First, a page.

• How religion or belief or the lack of a religion or belief has affected the recent experiences of job applicants, employees or customers
  • Whether people are aware of their legal rights in relation to religion or belief, and if appropriate information and guidance is available to them
  • Views on the effectiveness of current equality and human rights legislation on religion or belief
  • The recent experiences of employers when these issues arise in the workplace
  • The recent experience of organisations providing services to the public when issues around religion or belief are raised.
Posted by Simon Sarmiento on Sunday, 17 August 2014 at 12:15pm BST | TrackBack
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Categorised as: equality legislation
Comments

Is the EHRC going to be inundated by aggrieved evangelicals protesting about being denied the opportunity to discriminate against same sex couples at their B&B or refusing to make a wedding cake for a gay marriage? I find this all rather worrying.

Posted by: Richard Ashby on Monday, 18 August 2014 at 6:15pm BST

I wonder how the EHRC would respond to:

As a Christian I try my very best to live out my faith at work. This means I do not steal from my employer or colleagues, I don't lie or avoid the truth when questioned about important workplace matters (even from external investigators), I don't engage in sexual harassment or use strong or abusive language. I work very hard not to be a 'respecter of persons' meaning I treat people equally and fairly and I try to be a peacemaker. I try to all my work as though I am doing it for my Lord and creator. By wearing my cross I tell others they can and should expect this of me and when I fail I am not just letting them down I am letting God down. Yes, when people ask me why I am different I tell them. When they ask me can their lives be different I tell them how. There are thing I won't do or won;t engage in but there are plenty of others in the workplace that are more than glad to do these things ...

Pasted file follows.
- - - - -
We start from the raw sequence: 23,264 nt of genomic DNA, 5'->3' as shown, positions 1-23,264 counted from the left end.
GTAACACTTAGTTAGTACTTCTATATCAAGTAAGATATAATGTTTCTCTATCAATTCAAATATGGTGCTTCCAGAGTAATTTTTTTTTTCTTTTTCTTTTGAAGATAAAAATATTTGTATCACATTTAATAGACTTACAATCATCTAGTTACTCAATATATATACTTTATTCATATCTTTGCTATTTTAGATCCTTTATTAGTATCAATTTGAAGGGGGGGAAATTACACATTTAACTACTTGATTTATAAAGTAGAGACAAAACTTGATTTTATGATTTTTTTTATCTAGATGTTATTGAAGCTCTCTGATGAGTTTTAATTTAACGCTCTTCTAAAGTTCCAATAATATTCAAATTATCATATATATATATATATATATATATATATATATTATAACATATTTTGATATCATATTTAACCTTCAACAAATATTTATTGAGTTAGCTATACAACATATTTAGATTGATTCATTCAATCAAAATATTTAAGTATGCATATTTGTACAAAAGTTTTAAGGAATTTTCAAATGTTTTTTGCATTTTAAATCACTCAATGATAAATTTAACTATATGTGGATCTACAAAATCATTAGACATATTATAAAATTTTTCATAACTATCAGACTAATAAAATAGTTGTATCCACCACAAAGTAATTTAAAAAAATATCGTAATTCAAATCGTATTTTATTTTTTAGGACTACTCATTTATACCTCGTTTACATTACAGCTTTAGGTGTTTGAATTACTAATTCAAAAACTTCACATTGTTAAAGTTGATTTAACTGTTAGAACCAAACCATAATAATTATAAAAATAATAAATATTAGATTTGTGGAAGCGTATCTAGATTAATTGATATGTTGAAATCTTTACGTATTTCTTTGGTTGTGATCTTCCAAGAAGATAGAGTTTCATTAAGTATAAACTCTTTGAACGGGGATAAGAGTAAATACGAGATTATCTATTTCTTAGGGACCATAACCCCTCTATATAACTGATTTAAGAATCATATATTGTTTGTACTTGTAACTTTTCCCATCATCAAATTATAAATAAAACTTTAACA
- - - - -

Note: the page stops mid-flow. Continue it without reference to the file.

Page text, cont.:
Posted by: Andrew F. Pierce on Tuesday, 19 August 2014 at 6:50am BST

It's a pity the EHRC didn't ask about religious organisations sheltering behind their exemptions from equalities legislation to discriminate in the workplace (or to force others to discriminate in the workplace) on grounds other than religion and belief.

"How religion or belief or the lack of a religion or belief has affected the recent experiences of job applicants, employees or customers."

How indeed. It is not just the "religion or belief" of the applicant, employee or customer that can affect what they experience.

Posted by: Turbulent priest on Tuesday, 19 August 2014 at 11:26am BST

I see no reason why persons with experience of discrimination allegedly based upon the exemptions for religious organisations should not respond to the consultation by describing the way they have been treated, and giving their opinions on why it was not reasonable.

Indeed, I think such responses should be strongly encouraged.

Posted by: Simon Sarmiento on Tuesday, 19 August 2014 at 11:58am BST

Thank you Simon, that's a way to do it. I have completed the questionnaire.

Posted by: Richard Ashby on Tuesday, 19 August 2014 at 6:57pm BST